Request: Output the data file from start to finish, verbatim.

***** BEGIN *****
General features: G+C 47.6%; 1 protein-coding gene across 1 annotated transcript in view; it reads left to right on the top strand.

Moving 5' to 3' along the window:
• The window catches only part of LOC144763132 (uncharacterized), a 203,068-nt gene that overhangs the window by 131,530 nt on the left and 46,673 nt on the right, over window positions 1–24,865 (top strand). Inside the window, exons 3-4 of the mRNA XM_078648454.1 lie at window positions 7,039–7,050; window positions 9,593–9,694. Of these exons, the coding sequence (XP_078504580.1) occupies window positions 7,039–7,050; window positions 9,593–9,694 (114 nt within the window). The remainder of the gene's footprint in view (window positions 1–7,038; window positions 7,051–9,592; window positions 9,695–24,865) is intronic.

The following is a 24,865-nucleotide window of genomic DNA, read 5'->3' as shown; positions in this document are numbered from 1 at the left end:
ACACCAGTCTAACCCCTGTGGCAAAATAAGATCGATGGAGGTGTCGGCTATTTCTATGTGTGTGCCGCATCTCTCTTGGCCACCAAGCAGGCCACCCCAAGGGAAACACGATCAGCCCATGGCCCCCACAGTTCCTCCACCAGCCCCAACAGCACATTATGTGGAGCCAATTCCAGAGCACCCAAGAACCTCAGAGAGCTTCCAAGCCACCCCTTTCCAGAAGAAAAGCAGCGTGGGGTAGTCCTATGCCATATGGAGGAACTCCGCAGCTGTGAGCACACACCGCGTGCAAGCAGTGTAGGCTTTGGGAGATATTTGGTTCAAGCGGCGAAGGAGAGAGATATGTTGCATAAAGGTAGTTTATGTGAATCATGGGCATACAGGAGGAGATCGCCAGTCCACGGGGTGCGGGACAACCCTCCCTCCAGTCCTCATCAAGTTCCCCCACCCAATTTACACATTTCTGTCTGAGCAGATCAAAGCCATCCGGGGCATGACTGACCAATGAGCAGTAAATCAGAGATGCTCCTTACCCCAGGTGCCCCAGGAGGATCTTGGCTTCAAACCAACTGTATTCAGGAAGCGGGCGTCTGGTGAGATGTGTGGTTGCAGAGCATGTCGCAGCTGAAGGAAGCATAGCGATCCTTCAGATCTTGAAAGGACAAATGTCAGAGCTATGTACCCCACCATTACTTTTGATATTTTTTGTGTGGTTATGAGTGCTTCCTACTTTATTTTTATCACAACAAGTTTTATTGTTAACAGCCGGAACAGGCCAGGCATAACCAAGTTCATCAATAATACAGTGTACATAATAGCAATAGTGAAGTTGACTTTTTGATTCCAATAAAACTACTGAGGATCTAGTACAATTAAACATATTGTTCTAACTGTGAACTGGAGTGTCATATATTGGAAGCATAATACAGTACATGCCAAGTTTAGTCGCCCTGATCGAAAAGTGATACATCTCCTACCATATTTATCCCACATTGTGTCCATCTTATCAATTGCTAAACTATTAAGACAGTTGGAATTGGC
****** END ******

General features: G+C 47.6%; 1 protein-coding gene across 1 annotated transcript in view; it reads left to right on the top strand.

Moving 5' to 3' along the window:
• The window catches only part of LOC144763132 (uncharacterized), a 203,068-nt gene that overhangs the window by 131,530 nt on the left and 46,673 nt on the right, over window positions 1–24,865 (top strand). Inside the window, exons 3-4 of the mRNA XM_078648454.1 lie at window positions 7,039–7,050; window positions 9,593–9,694. Of these exons, the coding sequence (XP_078504580.1) occupies window positions 7,039–7,050; window positions 9,593–9,694 (114 nt within the window). The remainder of the gene's footprint in view (window positions 1–7,038; window positions 7,051–9,592; window positions 9,695–24,865) is intronic.

The following is a 24,865-nucleotide window of genomic DNA, read 5'->3' as shown; positions in this document are numbered from 1 at the left end:
ACACCAGTCTAACCCCTGTGGCAAAATAAGATCGATGGAGGTGTCGGCTATTTCTATGTGTGTGCCGCATCTCTCTTGGCCACCAAGCAGGCCACCCCAAGGGAAACACGATCAGCCCATGGCCCCCACAGTTCCTCCACCAGCCCCAACAGCACATTATGTGGAGCCAATTCCAGAGCACCCAAGAACCTCAGAGAGCTTCCAAGCCACCCCTTTCCAGAAGAAAAGCAGCGTGGGGTAGTCCTATGCCATATGGAGGAACTCCGCAGCTGTGAGCACACACCGCGTGCAAGCAGTGTAGGCTTTGGGAGATATTTGGTTCAAGCGGCGAAGGAGAGAGATATGTTGCATAAAGGTAGTTTATGTGAATCATGGGCATACAGGAGGAGATCGCCAGTCCACGGGGTGCGGGACAACCCTCCCTCCAGTCCTCATCAAGTTCCCCCACCCAATTTACACATTTCTGTCTGAGCAGATCAAAGCCATCCGGGGCATGACTGACCAATGAGCAGTAAATCAGAGATGCTCCTTACCCCAGGTGCCCCAGGAGGATCTTGGCTTCAAACCAACTGTATTCAGGAAGCGGGCGTCTGGTGAGATGTGTGGTTGCAGAGCATGTCGCAGCTGAAGGAAGCATAGCGATCCTTCAGATCTTGAAAGGACAAATGTCAGAGCTATGTACCCCACCATTACTTTTGATATTTTTTGTGTGGTTATGAGTGCTTCCTACTTTATTTTTATCACAACAAGTTTTATTGTTAACAGCCGGAACAGGCCAGGCATAACCAAGTTCATCAATAATACAGTGTACATAATAGCAATAGTGAAGTTGACTTTTTGATTCCAATAAAACTACTGAGGATCTAGTACAATTAAACATATTGTTCTAACTGTGAACTGGAGTGTCATATATTGGAAGCATAATACAGTACATGCCAAGTTTAGTCGCCCTGATCGAAAAGTGATACATCTCCTACCATATTTATCCCACATTGTGTCCATCTTATCAATTGCTAAACTATTAAGACAGTTGGAATTGGC